Google Music All Access Goes Live, Here’s What to Expect

If you’re still looking to add a streaming music service to your collection of services (which, admittedly, could be pretty massive by now), Google wants to throw their hat in the ring. Today, G...
Google Music All Access Goes Live, Here’s What to Expect
Written by Josh Wolford
  • If you’re still looking to add a streaming music service to your collection of services (which, admittedly, could be pretty massive by now), Google wants to throw their hat in the ring. Today, Google launched Google Play Music All Access, which is their new subscription music service that puts millions of tracks at your fingertips, and cozies them up to all of your existing music to produce recommendations. Google says that All Access is all about music discovery.

    They’re not lying – it’s very heavy on the discovery. But more on that later.

    It’s now live, available at The first thing you’ll be prompted to do upon arrival is sign up for the free trial. Google is offering a 30-day free trial, after that the service will be $9.99 a month (the same as Spotify’s premium service). But if you sign up for a free trial before June 30th, Google will knock two bucks off that price. Not bad. When you sign up for the trial (via Google Wallet, but you won’t be charged anything right now), you then be prompted to upload your music to Google Play using Music Manager. Google tells you that All Access is “even better when you combine your collection with ours.”

    The first thing you’ll see is the “Listen Now” section. Google wasn’t kidding when they said at the I/O conference that it would be a true mix of your own music and all of the other music available via All Access. At first, it looks a bit confusing, but you quickly realize that it’s simply made up of a bunch of tiles – each tile representing something different. One tile may suggest an album or track or even a playlist because you recently played it. Right next to that tile, another may suggest a new release based on what you’ve been listening to. Another tile will suggest that you start a radio station based on a song you’ve played.

    Google says that the Listen Now section will improve the more you listen, as it will learn to surface better stuff based on your tastes.

    The “Explore” section is another tool for discovering music, albeit it slightly less-focused on your own personal library and interest. Sure, there’s a “recommendation” section, but it’s not as intensive as the “listen now” section. Two other tabs that help you discover new music inside Explore are “featured” and “new releases.”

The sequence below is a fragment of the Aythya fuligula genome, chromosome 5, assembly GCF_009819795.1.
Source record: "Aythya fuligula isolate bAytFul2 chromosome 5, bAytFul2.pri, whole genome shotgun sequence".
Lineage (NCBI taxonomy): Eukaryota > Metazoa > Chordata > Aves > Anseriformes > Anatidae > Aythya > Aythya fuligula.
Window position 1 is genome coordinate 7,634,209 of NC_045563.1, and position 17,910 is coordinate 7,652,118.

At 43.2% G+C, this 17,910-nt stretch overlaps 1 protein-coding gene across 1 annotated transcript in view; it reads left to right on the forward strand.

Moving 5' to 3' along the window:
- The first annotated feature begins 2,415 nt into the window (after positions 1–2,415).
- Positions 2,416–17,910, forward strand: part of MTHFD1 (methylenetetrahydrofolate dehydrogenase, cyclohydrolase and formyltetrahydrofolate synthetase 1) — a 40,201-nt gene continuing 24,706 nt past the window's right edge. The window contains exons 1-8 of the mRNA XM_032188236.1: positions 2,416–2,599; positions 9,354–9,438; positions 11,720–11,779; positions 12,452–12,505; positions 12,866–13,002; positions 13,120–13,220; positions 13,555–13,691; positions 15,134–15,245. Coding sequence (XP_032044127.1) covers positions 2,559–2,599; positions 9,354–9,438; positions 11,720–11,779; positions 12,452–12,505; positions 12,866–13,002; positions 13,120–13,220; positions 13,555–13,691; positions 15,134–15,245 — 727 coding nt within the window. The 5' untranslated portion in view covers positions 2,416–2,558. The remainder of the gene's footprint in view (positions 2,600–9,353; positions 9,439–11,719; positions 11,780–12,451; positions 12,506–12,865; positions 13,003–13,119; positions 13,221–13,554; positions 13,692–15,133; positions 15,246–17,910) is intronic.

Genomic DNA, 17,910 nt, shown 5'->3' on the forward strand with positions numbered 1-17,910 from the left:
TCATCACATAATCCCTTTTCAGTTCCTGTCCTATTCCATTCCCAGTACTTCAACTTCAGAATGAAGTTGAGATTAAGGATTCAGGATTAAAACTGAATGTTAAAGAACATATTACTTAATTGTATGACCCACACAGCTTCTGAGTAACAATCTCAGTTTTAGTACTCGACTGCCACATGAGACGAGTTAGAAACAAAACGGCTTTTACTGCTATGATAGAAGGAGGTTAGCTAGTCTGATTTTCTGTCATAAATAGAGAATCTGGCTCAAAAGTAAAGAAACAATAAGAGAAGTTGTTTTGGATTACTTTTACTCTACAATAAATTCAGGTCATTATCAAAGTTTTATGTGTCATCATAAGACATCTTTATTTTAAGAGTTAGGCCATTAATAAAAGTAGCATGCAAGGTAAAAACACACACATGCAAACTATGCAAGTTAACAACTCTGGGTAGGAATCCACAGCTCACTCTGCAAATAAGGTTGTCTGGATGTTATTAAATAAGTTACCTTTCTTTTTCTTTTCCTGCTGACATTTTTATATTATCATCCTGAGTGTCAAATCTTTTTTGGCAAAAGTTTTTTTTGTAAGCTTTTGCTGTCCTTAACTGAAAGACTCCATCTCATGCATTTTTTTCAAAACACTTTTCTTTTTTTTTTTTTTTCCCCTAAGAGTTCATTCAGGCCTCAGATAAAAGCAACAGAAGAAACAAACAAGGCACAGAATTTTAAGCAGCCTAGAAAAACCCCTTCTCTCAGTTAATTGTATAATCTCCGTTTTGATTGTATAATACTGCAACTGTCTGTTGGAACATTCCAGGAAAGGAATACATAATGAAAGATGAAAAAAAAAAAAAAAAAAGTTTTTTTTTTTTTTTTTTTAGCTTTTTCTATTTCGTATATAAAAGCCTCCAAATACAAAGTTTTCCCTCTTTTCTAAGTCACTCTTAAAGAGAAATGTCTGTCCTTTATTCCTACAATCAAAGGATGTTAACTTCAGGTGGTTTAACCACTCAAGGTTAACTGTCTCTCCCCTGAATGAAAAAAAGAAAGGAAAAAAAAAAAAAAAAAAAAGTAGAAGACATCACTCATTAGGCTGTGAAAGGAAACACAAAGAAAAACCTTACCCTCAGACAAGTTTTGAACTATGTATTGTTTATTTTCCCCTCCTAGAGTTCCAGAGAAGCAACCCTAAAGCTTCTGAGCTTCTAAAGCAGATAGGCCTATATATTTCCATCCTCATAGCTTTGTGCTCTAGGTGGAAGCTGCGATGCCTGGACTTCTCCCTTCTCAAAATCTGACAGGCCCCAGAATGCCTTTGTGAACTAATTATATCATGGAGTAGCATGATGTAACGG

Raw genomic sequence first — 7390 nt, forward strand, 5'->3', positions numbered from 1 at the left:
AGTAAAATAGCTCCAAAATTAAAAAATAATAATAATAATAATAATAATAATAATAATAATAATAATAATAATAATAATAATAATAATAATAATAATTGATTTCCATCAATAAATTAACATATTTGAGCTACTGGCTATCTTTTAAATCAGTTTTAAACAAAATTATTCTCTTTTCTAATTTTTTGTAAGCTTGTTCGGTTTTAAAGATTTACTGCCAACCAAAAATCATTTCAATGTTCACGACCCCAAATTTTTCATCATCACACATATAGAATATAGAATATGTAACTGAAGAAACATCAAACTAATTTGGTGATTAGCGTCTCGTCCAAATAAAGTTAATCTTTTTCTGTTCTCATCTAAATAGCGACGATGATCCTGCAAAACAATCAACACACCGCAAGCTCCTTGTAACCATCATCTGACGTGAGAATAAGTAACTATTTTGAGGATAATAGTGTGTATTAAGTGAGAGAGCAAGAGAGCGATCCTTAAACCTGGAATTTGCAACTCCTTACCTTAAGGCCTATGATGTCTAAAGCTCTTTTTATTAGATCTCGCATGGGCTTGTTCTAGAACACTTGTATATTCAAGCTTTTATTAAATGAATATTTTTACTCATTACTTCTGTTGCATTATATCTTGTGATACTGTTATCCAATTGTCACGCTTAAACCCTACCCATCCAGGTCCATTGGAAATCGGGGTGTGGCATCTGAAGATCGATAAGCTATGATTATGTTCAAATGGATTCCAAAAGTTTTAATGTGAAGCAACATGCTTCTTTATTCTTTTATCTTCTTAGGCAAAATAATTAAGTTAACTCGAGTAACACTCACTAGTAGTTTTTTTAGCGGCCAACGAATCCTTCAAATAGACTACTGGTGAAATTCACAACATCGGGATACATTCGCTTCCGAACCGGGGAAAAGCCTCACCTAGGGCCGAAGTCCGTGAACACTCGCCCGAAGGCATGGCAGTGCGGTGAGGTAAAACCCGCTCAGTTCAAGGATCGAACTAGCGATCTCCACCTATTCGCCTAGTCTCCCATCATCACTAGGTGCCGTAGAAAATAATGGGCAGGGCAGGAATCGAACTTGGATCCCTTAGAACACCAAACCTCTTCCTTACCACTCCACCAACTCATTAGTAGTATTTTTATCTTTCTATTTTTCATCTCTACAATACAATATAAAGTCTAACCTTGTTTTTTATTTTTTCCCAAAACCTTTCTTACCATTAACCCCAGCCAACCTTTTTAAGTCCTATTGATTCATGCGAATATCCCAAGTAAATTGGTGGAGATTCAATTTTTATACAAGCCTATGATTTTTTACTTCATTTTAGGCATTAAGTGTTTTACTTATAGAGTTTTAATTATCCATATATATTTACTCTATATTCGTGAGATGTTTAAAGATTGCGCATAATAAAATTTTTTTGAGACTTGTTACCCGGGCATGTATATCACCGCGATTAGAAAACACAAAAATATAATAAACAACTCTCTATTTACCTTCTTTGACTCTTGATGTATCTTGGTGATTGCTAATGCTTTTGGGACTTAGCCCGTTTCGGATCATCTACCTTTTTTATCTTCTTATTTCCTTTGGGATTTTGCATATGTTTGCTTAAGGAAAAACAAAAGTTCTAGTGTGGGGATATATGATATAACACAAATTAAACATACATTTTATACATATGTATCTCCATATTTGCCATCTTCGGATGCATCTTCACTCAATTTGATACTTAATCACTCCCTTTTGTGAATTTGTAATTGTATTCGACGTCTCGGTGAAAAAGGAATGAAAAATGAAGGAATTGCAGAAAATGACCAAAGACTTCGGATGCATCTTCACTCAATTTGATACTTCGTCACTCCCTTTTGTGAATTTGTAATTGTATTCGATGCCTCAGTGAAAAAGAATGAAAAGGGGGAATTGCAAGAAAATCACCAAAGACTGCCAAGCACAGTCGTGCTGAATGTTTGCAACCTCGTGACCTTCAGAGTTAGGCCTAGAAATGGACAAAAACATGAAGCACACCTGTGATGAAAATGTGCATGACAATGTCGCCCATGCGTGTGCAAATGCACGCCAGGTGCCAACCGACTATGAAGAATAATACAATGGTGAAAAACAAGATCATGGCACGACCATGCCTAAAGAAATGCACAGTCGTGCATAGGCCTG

The featured section shows you featured playlists, top albums, and top songs from across the Google Play network.

    And the new releases section is pretty self-explanatory. The Explore tab is also where you can browse music by genre. Google currently suggests 22 different genres, which when clicked on open up options for sub-genres. For instance, if I click on Alternative/Indie, I can then click on ’80s Alternative, Emo/Hardcore, or Neo-Folk. Within each genre you’re given featured playlists, top albums, key albums (the classics in that genre for instance Radiohead’s Kid A), and top new albums.

    From anywhere in the service, just click on an album to open up it’s album page. From there, you can begin playing tracks, and get information on it.

    Also, you can always just play any song that you see by clicking the play button. If it’s on an album, it’ll just start playing the first track on the album.

    As you can see above, there are buttons to “add to my library,” which puts the album alongside all of your owned music in your library, and “play radio.”

    Radio is one of the features that Google seemed really excited by at the I/O conference. With Google Music Radio, all you have to do is base it off of one song, and Google will generate a never-ending playlist of related tracks – not exactly a breakthrough technology within the streaming music service world. But one cool thing about the playlists are that they fully customizable, as you can click and drag to reorder them however you please. Plus, you can play any track in the station whenever you want.

    Clicking on the “Radio” tab on the left-hand side accesses all of your created radio stations, plus gives you some suggested stations.

    Artist pages looks nice, an feature bios, top songs, albums, and related artists:

    Very early, probably misguided and subject to change thoughts:

    Look, there are other streaming music services that offer millions of songs ready to play at the click of a button. Google Music All Access looks to be at least a competent service by this criteria, if not better than that. Time will tell as you search through artists to see what’s available and what isn’t. Google has major labels as partners in the venture, so I think we’ll be good in that department.

    The “Listen Now” section is probably the most notable feature of the service so far. The way that Google interweaves your personal music library with all of the other music available through All Access is nice, and could lead to some good discoveries. Mainly, Google says that it will help remove the paralyzing “what the hell to listen to now” problem.

    One of the major strikes that it has is the lack of a free, ad-supported option. You’re either all-in or all-out with that $9.99 per month fee. And even the free trial requires a credit card signup. I feel that many users will be wary of that.

    But it’s worth a try, and with the free trial why not? Plus, if you sign up before June 30th, you can get All Access for $7.99 a month. Give it a try now.

    Get the WebProNews newsletter delivered to your inbox

    Get the free daily newsletter read by decision makers

    Advertise with Us

    Ready to get started?

    Get our media kit